Forget California

There’s another state — Arkansas — that has recently voted to bar those “cohabitating outside a valid marriage” from adopting or fostering. The measure affects gay and straight alike, but its authors, the Arkansas Family Council admit that it is designed to counter the “gay agenda.”

I suspect that most readers of BCC believe that children should, if possible, be brought up in a home with a mother and a father. Let’s not argue that point. Rather, let’s imagine the following situation:

A little girl’s parents die. Her only remaining kin is her gay uncle who cohabits with his gay partner. By all accounts, they have a stable, loving relationship. Should the girl be placed with her uncle, or left in the care of the state fostering system until a suitable married couple are ready to adopt her?

I realise that this may be an overly sentimental hypothetical and that many of those who oppose gay adoption are simply trying to protect the mother/father ideal. But we are surely dealing with real children here, not policy meta-preferences. If one is to support a policy, one must defend its applications in individual circumstances.

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Comments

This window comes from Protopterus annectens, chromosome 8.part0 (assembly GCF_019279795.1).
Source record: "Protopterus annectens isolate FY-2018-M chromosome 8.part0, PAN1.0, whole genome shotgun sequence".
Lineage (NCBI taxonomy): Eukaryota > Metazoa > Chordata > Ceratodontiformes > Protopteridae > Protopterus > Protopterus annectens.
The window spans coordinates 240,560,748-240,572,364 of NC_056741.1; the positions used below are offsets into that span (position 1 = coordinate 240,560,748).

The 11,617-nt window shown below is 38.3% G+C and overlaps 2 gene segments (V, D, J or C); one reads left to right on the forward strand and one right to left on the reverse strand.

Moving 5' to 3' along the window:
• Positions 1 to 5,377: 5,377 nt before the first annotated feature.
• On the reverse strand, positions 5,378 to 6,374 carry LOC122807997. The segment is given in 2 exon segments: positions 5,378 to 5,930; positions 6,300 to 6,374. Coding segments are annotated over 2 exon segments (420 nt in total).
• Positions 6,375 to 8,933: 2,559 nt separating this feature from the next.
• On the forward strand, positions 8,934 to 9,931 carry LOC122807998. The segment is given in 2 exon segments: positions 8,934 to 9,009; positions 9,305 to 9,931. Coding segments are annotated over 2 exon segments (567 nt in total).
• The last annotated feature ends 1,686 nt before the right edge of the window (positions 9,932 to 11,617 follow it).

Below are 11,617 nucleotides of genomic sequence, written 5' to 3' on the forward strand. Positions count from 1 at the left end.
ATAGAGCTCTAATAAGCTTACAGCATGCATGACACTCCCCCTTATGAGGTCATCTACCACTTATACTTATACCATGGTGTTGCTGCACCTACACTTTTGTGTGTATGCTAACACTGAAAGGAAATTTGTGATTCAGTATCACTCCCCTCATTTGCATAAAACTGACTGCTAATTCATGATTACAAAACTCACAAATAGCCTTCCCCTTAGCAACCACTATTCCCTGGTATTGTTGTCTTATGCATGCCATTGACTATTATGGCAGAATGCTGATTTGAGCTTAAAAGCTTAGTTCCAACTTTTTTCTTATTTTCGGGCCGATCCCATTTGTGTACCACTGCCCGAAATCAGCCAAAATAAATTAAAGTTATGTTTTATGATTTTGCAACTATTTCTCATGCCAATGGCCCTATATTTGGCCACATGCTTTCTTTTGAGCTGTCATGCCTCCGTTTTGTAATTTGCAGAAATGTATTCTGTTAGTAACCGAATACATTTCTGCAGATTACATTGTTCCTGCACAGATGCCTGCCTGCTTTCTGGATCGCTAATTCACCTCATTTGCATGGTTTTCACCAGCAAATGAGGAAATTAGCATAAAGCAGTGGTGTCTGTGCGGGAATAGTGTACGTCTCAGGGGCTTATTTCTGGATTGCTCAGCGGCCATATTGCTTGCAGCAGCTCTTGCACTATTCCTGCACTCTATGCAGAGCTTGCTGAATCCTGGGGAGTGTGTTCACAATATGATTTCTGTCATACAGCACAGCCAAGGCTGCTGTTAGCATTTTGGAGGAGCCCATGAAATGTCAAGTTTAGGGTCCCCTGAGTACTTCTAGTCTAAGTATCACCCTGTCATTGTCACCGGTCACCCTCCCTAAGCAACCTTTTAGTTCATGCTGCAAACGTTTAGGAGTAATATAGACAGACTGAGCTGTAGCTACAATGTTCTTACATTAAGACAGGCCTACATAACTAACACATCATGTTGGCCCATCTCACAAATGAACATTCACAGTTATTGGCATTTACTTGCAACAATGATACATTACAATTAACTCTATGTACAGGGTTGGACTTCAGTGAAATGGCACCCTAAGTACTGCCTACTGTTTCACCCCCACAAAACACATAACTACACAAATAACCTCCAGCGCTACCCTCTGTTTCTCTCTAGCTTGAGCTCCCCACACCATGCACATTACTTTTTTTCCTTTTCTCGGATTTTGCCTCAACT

1. When I was at BYU, I was a member of the Democratic club (yes there is a Democrats Club, and there are more than 2 members). One of the guys from the Republican club invited me to participate with him in a pseudo-debate for a PoliSci 100 class. We prepared beforehand several noteworthy controversies (gun control, abortion, etc). One was gay adoption. When I got up in front of the class, I presented the Democratic point. I said that I believed it was better than a child be raised up by two loving gay parents than by two abusive heterosexual parents. You should have seen the gasps in the class. They were completely shocked that it would even be considered. Apparently the students in this class thought it was better for a child to grow up with abusive parents than loving parents, as long as those parents were heterosexual. As one who had an abusive father, I’ll say right now that I would prefer to have a decent childhood with parents who loved me rather than the father that I had.